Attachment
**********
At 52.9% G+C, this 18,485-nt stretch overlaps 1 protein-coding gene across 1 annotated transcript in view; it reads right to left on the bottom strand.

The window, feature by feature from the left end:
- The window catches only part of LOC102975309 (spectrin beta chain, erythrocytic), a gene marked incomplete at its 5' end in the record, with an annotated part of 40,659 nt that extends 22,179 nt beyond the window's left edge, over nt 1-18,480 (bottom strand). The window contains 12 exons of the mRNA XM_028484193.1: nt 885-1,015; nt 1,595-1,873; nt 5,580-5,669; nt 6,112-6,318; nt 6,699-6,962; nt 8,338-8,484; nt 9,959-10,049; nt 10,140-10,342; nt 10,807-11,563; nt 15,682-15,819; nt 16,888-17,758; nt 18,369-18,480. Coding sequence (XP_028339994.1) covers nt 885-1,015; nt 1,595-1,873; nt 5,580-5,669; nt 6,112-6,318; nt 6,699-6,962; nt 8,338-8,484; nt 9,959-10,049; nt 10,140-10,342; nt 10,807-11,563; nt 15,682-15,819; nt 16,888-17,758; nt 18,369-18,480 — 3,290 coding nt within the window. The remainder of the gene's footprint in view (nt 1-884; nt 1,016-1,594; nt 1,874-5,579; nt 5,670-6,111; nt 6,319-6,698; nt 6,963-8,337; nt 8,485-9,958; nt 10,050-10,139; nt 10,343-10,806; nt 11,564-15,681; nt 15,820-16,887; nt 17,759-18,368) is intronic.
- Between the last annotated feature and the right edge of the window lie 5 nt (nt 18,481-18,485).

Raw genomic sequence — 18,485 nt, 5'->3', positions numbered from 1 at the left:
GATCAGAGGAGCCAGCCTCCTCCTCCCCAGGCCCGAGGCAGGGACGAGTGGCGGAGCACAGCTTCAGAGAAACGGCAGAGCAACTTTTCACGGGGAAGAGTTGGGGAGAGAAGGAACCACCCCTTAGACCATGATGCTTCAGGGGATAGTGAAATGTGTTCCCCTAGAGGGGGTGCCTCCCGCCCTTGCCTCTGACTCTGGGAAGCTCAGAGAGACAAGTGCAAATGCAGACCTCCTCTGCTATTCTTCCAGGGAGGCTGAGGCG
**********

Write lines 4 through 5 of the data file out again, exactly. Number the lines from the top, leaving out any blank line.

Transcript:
- Between the last annotated feature and the right edge of the window lie 5 nt (nt 18,481-18,485).

Raw genomic sequence — 18,485 nt, 5'->3', positions numbered from 1 at the left: